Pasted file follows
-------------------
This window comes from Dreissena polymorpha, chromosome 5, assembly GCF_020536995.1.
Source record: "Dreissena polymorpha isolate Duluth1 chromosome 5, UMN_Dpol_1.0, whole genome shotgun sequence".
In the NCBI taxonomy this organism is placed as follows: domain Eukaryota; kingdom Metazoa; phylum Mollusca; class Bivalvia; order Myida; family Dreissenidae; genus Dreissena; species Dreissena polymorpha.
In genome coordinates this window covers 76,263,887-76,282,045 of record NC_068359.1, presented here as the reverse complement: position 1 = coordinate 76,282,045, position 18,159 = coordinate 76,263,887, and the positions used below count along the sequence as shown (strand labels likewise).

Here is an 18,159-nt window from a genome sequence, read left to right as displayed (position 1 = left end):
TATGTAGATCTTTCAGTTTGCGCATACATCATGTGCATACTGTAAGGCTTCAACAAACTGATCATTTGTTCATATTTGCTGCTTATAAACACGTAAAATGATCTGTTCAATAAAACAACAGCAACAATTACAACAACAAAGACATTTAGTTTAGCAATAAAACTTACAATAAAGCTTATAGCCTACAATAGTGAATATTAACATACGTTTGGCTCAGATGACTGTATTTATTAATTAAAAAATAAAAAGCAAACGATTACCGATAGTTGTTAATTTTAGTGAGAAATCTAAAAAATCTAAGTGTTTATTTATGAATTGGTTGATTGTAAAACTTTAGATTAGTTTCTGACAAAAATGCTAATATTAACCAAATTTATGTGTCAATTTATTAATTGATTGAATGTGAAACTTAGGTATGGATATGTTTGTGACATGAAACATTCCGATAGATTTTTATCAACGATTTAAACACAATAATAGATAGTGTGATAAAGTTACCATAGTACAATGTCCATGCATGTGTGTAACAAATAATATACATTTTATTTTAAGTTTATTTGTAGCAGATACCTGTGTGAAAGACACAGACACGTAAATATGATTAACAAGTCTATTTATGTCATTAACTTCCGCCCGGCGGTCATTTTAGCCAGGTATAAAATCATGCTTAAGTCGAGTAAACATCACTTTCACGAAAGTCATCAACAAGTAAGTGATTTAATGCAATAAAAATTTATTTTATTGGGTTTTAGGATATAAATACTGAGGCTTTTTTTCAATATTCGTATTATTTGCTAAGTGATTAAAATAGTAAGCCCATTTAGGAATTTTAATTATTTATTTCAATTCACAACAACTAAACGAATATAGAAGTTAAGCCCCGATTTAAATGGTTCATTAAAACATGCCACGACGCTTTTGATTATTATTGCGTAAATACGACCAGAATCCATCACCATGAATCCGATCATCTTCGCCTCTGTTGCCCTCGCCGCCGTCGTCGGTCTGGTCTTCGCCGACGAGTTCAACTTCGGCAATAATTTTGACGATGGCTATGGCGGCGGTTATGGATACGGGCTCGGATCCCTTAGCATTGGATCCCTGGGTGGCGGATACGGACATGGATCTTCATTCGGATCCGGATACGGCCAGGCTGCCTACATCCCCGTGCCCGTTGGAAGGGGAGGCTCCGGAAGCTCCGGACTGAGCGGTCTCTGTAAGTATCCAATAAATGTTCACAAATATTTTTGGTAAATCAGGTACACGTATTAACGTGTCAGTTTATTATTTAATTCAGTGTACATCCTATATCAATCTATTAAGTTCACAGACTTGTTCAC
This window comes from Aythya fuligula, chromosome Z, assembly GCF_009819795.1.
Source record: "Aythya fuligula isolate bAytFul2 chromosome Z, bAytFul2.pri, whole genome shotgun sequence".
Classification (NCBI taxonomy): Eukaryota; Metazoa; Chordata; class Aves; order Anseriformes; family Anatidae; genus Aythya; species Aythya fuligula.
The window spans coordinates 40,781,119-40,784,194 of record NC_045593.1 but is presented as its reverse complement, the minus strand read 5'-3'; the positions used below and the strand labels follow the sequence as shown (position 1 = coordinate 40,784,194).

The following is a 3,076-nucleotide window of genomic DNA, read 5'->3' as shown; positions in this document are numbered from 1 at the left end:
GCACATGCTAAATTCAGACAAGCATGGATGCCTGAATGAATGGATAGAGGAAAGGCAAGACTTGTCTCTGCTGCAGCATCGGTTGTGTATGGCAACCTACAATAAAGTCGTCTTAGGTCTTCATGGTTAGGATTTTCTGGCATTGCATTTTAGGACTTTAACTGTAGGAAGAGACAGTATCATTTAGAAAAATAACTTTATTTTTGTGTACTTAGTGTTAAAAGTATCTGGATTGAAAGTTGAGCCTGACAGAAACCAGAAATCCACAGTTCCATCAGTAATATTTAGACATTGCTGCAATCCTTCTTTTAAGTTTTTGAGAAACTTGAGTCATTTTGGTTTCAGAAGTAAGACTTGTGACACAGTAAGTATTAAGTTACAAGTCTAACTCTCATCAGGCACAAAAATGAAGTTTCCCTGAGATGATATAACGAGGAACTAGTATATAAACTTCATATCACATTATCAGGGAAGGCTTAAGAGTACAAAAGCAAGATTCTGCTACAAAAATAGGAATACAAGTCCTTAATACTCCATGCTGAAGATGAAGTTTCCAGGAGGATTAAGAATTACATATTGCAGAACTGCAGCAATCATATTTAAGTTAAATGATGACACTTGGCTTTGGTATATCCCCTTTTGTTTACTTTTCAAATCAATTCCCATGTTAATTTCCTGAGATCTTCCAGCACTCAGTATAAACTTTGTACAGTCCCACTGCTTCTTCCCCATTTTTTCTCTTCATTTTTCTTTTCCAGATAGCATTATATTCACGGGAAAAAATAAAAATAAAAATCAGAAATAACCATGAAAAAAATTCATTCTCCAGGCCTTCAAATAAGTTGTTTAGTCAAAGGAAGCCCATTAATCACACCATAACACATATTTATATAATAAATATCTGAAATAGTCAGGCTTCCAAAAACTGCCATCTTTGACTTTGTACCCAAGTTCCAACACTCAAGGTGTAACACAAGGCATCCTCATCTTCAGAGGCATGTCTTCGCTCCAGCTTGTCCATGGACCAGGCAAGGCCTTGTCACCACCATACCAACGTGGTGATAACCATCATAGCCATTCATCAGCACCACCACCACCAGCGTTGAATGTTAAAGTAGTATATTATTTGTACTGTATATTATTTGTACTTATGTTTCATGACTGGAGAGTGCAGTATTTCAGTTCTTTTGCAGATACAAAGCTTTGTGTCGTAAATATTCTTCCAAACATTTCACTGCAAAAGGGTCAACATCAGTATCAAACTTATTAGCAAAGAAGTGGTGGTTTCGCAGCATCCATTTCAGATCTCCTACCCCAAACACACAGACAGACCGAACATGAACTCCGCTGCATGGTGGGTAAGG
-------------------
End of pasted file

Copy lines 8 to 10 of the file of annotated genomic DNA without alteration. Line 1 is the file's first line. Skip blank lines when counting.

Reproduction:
Source record: "Aythya fuligula isolate bAytFul2 chromosome Z, bAytFul2.pri, whole genome shotgun sequence".
Classification (NCBI taxonomy): Eukaryota; Metazoa; Chordata; class Aves; order Anseriformes; family Anatidae; genus Aythya; species Aythya fuligula.
The window spans coordinates 40,781,119-40,784,194 of record NC_045593.1 but is presented as its reverse complement, the minus strand read 5'-3'; the positions used below and the strand labels follow the sequence as shown (position 1 = coordinate 40,784,194).